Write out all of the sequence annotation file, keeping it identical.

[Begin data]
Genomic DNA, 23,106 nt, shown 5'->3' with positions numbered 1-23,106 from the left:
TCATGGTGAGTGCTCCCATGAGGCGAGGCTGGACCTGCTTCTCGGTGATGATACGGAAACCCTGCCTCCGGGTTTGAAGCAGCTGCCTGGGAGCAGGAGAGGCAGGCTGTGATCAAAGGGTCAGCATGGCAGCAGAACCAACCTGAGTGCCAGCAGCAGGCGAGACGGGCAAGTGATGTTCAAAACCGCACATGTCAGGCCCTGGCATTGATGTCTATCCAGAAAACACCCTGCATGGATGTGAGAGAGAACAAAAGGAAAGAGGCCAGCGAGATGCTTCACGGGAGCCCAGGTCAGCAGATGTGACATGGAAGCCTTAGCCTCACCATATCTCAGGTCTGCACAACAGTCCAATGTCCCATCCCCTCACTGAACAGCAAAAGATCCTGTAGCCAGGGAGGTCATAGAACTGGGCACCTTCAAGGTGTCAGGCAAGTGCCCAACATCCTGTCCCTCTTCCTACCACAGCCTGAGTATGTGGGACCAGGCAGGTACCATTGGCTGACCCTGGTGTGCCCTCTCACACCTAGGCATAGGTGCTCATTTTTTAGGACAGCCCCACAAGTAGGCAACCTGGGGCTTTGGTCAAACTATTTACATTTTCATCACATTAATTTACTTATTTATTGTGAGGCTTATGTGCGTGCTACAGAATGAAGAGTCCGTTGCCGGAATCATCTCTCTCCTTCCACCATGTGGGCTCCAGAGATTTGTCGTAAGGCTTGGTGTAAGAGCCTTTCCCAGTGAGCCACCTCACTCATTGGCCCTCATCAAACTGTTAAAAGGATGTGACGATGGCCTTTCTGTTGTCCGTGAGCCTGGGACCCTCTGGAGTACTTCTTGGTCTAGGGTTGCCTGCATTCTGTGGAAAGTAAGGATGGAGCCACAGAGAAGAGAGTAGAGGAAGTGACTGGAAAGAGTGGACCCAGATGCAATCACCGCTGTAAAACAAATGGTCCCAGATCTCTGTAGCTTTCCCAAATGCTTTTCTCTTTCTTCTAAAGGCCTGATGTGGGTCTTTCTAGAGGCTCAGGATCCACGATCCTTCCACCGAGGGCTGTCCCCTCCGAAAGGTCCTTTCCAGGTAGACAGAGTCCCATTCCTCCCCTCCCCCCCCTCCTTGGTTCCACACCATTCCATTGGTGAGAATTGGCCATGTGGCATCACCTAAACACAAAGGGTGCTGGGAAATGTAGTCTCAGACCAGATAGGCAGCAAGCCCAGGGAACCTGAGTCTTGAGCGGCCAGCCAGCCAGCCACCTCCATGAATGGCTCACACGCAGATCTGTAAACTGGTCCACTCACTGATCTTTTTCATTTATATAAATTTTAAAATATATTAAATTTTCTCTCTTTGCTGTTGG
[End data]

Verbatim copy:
Genomic DNA, 23,106 nt, shown 5'->3' with positions numbered 1-23,106 from the left:
TCATGGTGAGTGCTCCCATGAGGCGAGGCTGGACCTGCTTCTCGGTGATGATACGGAAACCCTGCCTCCGGGTTTGAAGCAGCTGCCTGGGAGCAGGAGAGGCAGGCTGTGATCAAAGGGTCAGCATGGCAGCAGAACCAACCTGAGTGCCAGCAGCAGGCGAGACGGGCAAGTGATGTTCAAAACCGCACATGTCAGGCCCTGGCATTGATGTCTATCCAGAAAACACCCTGCATGGATGTGAGAGAGAACAAAAGGAAAGAGGCCAGCGAGATGCTTCACGGGAGCCCAGGTCAGCAGATGTGACATGGAAGCCTTAGCCTCACCATATCTCAGGTCTGCACAACAGTCCAATGTCCCATCCCCTCACTGAACAGCAAAAGATCCTGTAGCCAGGGAGGTCATAGAACTGGGCACCTTCAAGGTGTCAGGCAAGTGCCCAACATCCTGTCCCTCTTCCTACCACAGCCTGAGTATGTGGGACCAGGCAGGTACCATTGGCTGACCCTGGTGTGCCCTCTCACACCTAGGCATAGGTGCTCATTTTTTAGGACAGCCCCACAAGTAGGCAACCTGGGGCTTTGGTCAAACTATTTACATTTTCATCACATTAATTTACTTATTTATTGTGAGGCTTATGTGCGTGCTACAGAATGAAGAGTCCGTTGCCGGAATCATCTCTCTCCTTCCACCATGTGGGCTCCAGAGATTTGTCGTAAGGCTTGGTGTAAGAGCCTTTCCCAGTGAGCCACCTCACTCATTGGCCCTCATCAAACTGTTAAAAGGATGTGACGATGGCCTTTCTGTTGTCCGTGAGCCTGGGACCCTCTGGAGTACTTCTTGGTCTAGGGTTGCCTGCATTCTGTGGAAAGTAAGGATGGAGCCACAGAGAAGAGAGTAGAGGAAGTGACTGGAAAGAGTGGACCCAGATGCAATCACCGCTGTAAAACAAATGGTCCCAGATCTCTGTAGCTTTCCCAAATGCTTTTCTCTTTCTTCTAAAGGCCTGATGTGGGTCTTTCTAGAGGCTCAGGATCCACGATCCTTCCACCGAGGGCTGTCCCCTCCGAAAGGTCCTTTCCAGGTAGACAGAGTCCCATTCCTCCCCTCCCCCCCCTCCTTGGTTCCACACCATTCCATTGGTGAGAATTGGCCATGTGGCATCACCTAAACACAAAGGGTGCTGGGAAATGTAGTCTCAGACCAGATAGGCAGCAAGCCCAGGGAACCTGAGTCTTGAGCGGCCAGCCAGCCAGCCACCTCCATGAATGGCTCACACGCAGATCTGTAAACTGGTCCACTCACTGATCTTTTTCATTTATATAAATTTTAAAATATATTAAATTTTCTCTCTTTGCTGTTGG